|Unique setting and main character for this type of series, good world building, get to see domination in fights due to tactical planning and skills, the guardians are entertaining||The world building can feel a bit slow at times, the fights are rarely suspenseful, things can get dragged out a bit|
There are some shows that are certainly difficult to break down into a simple score and for me Overlord is one of those series. It had one of those premises that quickly drew me in and made me curious about how the show might turn out going forward. There is an increasingly growing field of stories focusing on people getting trapped in games or something of that nature. That makes sense since MMOs and video games are such a big part of our lives now in comparison to a few decades ago. This series does take an unique path though in that the main character isn’t in a normal body and trapped in that world. Which I mean that he isn’t just trapped as a human avatar, but rather an Undead Lich. That change actually adds quite a bit to the series and makes things all the more interesting. It is one thing for a person to retain their humanity when they are trapped in a game or taken to another world in a human avatar. It’s another when that kind of thing happens and you aren’t even trapped in a body that resembles the one you had before. How does one react to that, how does one steadily change due to that? Does a person just plain lose themselves since this new body is basically their real body now? That kind of setup really drew me in after the first episode because it raised so many questions and allowed for a story that has a different path than others that have come before.
The setting is one that sounds familiar on its surface. The main character is a virtual MMO player who is seeing the last days of the game he sunk so many hours of his life into about to shut down. Unlike some he is actually someone who has a full time job and is paying for his hobby. The game world was called Yggdrasil and he was basically the only member of his guild there to see the end of the game. By that point just about everyone else had left in months-years previously. A very isolated individual was going to spend the last moments of the game in the game. But once a time line for the shut down passed…he suddenly found himself and his guild in an unfamiliar world.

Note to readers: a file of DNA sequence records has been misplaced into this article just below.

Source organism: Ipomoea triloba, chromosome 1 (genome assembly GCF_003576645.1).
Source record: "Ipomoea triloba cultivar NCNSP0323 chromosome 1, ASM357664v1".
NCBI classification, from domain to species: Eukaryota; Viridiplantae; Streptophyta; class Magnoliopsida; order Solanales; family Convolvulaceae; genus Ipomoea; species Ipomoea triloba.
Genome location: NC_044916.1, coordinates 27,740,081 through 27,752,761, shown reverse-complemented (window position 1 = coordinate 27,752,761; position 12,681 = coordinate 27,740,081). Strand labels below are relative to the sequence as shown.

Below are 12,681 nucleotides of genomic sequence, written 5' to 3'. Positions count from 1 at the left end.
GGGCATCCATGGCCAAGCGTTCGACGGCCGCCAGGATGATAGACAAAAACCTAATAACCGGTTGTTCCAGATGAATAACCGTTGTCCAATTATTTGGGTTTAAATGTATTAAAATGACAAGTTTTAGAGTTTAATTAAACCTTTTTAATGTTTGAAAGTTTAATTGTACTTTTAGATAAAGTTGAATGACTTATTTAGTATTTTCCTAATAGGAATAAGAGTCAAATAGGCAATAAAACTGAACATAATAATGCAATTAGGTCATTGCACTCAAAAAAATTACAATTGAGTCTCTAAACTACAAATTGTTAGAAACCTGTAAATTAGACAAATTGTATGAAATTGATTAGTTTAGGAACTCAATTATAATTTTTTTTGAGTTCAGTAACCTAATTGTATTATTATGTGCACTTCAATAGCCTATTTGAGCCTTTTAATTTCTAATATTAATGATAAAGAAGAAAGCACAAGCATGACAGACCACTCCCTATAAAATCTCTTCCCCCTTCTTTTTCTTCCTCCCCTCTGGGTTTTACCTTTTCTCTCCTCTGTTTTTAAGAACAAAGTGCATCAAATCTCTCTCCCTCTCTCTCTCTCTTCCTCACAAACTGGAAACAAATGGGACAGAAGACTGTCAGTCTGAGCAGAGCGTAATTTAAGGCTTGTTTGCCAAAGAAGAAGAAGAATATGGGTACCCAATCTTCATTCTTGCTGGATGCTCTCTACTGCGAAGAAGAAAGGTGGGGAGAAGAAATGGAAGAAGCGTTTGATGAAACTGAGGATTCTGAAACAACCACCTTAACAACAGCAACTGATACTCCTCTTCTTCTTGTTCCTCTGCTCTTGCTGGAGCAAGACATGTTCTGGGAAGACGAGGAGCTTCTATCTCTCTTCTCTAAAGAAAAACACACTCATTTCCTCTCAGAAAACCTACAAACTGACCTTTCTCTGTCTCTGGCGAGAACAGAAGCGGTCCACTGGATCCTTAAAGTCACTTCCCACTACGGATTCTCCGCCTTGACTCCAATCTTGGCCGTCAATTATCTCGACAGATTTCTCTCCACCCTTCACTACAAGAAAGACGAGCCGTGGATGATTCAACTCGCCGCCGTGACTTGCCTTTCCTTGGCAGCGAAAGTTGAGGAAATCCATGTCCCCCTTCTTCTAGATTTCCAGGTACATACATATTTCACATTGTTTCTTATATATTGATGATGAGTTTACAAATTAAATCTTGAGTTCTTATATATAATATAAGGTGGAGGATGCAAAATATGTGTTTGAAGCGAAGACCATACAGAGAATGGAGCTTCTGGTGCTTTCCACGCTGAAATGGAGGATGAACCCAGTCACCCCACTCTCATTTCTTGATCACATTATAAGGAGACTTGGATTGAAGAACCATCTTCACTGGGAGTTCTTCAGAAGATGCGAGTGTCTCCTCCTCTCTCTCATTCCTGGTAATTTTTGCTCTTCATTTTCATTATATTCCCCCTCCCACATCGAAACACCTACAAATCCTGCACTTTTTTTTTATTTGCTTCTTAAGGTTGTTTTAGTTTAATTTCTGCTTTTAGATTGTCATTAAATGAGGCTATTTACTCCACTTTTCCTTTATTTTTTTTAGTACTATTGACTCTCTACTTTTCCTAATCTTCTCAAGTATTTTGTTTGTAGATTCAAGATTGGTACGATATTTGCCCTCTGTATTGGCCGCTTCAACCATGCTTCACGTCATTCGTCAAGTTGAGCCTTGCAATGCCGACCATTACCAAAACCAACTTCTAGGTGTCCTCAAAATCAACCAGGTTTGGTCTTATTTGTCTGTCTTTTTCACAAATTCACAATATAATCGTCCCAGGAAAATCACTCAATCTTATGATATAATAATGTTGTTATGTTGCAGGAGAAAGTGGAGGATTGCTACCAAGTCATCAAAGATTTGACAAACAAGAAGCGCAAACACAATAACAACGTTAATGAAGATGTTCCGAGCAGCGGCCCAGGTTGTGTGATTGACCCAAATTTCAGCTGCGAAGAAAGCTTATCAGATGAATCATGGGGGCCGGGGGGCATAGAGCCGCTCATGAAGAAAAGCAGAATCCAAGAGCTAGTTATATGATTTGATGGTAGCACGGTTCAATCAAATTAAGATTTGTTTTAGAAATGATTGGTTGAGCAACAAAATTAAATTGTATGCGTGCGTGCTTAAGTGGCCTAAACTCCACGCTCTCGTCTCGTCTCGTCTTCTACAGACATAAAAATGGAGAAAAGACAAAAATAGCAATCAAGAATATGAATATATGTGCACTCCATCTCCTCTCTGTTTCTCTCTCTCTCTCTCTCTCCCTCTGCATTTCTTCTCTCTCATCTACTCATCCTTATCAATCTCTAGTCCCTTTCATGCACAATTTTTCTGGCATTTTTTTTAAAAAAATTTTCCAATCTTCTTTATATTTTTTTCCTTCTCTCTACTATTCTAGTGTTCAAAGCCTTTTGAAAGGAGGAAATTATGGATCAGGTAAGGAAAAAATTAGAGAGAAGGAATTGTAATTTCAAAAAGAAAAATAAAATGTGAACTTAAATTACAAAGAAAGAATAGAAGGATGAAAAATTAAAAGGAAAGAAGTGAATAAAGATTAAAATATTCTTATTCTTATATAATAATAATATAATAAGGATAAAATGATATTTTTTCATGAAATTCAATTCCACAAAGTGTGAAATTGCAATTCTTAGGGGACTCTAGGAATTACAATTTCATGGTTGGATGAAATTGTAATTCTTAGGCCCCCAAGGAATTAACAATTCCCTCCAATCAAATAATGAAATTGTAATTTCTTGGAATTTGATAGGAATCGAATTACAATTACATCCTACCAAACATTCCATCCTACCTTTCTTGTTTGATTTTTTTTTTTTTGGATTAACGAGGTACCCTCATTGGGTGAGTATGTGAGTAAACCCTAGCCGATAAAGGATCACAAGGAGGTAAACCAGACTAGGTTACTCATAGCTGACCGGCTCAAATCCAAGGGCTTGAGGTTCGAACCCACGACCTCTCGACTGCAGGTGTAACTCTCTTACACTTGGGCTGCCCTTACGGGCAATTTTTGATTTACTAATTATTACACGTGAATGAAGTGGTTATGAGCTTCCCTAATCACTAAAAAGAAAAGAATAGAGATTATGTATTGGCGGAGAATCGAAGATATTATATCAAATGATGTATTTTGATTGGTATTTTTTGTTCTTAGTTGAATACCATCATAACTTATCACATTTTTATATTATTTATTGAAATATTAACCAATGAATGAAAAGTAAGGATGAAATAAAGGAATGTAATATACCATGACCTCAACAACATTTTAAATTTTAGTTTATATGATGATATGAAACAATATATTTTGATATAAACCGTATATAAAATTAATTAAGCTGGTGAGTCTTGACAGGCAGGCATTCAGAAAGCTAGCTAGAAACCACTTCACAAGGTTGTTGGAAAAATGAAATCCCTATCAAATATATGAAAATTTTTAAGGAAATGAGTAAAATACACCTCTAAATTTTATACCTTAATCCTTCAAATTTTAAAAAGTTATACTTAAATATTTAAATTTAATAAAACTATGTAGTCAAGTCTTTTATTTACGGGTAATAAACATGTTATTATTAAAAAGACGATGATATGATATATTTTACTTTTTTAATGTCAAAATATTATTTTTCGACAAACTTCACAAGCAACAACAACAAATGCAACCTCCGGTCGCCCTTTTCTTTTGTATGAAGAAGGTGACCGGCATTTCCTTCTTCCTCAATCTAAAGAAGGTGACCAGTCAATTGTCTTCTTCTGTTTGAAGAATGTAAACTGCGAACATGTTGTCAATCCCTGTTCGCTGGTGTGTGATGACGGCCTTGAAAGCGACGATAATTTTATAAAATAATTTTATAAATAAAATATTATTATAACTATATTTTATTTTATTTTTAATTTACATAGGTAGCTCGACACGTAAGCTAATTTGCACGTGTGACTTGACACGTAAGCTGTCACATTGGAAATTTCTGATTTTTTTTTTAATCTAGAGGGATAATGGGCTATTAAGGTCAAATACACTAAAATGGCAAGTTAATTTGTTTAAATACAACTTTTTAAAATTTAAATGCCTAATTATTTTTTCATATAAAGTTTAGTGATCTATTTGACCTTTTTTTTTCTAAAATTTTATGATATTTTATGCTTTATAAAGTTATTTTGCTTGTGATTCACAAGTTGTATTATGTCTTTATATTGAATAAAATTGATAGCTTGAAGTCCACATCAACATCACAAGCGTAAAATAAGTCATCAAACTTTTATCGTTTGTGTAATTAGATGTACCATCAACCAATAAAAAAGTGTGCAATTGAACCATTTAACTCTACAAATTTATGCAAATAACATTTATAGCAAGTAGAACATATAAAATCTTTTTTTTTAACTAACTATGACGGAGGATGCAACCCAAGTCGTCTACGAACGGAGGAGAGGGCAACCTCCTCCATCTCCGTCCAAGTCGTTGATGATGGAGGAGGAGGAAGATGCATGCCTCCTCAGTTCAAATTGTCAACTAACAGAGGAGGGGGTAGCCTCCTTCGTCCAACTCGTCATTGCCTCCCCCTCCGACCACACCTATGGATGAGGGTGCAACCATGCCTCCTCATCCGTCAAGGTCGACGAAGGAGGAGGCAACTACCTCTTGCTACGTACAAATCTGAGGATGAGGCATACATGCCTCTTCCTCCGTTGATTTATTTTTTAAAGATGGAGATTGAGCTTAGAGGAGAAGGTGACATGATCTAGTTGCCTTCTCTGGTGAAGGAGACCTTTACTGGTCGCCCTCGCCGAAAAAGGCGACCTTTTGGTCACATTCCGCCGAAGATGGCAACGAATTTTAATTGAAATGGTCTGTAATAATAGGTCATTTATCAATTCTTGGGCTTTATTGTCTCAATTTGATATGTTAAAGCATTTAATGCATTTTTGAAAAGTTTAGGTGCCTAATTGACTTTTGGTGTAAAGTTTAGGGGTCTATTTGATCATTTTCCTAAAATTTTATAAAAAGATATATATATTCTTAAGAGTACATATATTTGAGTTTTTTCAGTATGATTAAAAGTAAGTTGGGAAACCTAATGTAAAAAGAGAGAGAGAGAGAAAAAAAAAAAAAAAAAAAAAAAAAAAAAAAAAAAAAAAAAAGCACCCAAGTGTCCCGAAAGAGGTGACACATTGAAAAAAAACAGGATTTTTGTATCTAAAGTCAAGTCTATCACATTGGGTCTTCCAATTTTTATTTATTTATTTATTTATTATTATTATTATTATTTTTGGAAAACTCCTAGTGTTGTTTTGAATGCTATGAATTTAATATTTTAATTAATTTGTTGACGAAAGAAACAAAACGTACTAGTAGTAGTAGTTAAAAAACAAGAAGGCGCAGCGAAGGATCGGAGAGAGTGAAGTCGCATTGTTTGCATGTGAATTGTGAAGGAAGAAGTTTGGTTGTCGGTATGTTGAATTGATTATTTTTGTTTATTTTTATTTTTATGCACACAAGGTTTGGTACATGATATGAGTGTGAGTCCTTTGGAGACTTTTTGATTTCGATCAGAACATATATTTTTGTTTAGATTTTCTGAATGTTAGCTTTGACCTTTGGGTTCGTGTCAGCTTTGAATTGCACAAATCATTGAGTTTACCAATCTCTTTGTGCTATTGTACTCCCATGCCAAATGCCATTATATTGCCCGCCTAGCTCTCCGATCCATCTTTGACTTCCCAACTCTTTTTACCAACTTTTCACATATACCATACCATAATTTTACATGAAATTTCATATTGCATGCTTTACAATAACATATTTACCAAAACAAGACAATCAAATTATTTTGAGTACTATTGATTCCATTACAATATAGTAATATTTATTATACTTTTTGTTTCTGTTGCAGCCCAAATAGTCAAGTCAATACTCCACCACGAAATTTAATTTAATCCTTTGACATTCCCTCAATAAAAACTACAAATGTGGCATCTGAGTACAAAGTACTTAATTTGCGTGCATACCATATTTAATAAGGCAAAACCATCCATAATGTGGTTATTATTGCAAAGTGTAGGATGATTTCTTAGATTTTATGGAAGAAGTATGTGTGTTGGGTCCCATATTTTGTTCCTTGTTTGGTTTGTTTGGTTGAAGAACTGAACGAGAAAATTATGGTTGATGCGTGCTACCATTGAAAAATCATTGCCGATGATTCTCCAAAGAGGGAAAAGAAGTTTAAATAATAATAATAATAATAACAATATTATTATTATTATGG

The show differs itself from the pack by cutting away from the standard focus on other players being trapped. While it’s hard to say if no one else was sent to this world, the focus isn’t there. Rather the people the main character Momonga/Ains interacts with the most is the NPC characters from his guild and the people in this world he’s found himself in. In a sense he’s very much a man on an island without anyone who can truly empathize with the situation he’s in. No one to relate to in terms of the troubles he faces in retaining his emotions and humanity. Of course he’s not completely alone since the NPCs from his guild have basically come to life with personalities based on the settings and backstories they were given by Ains and his fellow guildmates (who are not in there with him). But despite their origins they are all very lively characters and it is hard to treat them simply as fake existences. They themselves acknowledge being created but they do not have any real issue with that.
For me the setting is one of the biggest strengths for this series. The very setup of the world and the story is interesting and not something we’ve seen a lot. The focus for the series is the main character carefully adapting to the world he’s found himself and just slowly working through his plan of action. In a sense the show takes its time in doing things and Ains works with the long-term plan in mind in just about anything he does. There is no rush in getting to the end or finding a way back, he’s just taking things one step at a time with almost a cold calculating method. The main character being turned into an undead certainly fits since there is little rush outside his initial attempts to figure out what has happened to him. Sometimes it might feel like the story is moving along very slowly, but the plan that Ains has does make sense from more objective point of view.